Civility Is A Strange Hill To Die On

Senator_John_C_Stennis_in_unidentified_location
John Stennis, one of the most civil white supremacists you’ll ever see.

A restaurant owner asked Sarah Huckabee Sanders to leave and suddenly we’re all debating the future of the republic. Civility or else! We’ve been here before. In my article on the colorblind consensus in the 1990s, I show how the idea of civility was integral to the memorialization of white supremacists in mainstream media. Here’s what I had to say about Mississippi Senator John Stennis:

Stennis had long embodied a particular kind of civility—what William H. Chafe in his classic study of the black freedom movement and white establishment in Greensboro called “a way of dealing with people and problems that made good manners more important than substantial action.” As the memorialization of Stennis would reveal, this sense of civility still held considerable purchase in the white American imagination. As the nation remembered the career of one of its longest-serving senators, Stennis’s civility loomed larger than his policy aims. Many memorializers held up civility as an ultimate good, without scrutinizing the limitations of Stennis’s brand of civility or the white supremacist purposes for which he deployed it.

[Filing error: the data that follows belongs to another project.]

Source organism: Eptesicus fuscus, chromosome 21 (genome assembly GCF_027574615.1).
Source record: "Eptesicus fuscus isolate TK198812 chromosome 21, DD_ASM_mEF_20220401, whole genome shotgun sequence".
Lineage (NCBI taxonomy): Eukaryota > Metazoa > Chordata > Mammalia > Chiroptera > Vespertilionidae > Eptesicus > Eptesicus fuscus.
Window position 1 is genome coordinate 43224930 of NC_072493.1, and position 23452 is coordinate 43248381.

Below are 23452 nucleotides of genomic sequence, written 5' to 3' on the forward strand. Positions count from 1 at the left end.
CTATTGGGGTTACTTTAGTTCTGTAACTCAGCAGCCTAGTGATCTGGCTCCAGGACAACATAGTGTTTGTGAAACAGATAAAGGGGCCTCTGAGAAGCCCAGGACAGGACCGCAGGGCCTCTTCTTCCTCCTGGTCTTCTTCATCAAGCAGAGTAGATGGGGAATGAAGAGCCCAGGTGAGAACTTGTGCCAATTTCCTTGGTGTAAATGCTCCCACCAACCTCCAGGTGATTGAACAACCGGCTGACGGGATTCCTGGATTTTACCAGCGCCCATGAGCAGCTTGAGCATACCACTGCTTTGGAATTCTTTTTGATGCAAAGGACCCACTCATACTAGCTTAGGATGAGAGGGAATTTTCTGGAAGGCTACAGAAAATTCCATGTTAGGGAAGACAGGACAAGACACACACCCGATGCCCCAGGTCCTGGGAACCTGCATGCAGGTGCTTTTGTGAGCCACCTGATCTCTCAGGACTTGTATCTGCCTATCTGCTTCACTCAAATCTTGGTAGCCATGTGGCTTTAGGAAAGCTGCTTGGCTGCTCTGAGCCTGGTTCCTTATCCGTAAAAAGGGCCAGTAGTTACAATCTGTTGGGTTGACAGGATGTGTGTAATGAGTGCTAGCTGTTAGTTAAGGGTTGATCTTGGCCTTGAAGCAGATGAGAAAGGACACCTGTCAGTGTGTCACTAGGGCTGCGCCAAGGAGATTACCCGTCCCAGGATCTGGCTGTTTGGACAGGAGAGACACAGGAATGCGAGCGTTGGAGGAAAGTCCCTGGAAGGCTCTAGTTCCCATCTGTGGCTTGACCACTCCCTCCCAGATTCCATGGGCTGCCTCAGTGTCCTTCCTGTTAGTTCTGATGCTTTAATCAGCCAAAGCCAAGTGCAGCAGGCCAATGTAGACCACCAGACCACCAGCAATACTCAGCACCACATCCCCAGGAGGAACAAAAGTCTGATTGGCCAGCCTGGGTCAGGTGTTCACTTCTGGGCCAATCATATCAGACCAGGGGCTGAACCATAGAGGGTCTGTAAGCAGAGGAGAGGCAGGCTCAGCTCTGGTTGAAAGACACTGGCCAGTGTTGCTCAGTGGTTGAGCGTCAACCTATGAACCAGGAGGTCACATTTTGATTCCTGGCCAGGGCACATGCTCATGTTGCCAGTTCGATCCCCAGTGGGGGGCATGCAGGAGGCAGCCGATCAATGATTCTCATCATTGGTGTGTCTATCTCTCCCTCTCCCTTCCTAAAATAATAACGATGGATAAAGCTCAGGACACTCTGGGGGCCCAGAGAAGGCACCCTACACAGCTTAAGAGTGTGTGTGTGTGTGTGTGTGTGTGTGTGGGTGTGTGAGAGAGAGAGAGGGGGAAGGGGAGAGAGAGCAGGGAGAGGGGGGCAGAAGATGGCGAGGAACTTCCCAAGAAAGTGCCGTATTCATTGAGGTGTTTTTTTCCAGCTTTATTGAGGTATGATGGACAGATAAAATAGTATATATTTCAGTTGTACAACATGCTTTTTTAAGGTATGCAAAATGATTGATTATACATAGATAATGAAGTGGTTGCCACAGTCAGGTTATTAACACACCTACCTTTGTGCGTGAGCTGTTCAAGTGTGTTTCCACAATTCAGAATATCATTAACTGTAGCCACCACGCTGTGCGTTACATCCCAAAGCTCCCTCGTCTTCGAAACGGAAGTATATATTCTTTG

To be historically minded is to understand that civility has often been used as a deliberate strategy to oppress people. This fact does not in itself mean that we should be actively uncivil. But it should give us pause and remind us that there are higher values–love, justice, peace—which are far more sturdy and uncomfortable and disruptive to the status quo than the concept of civility.

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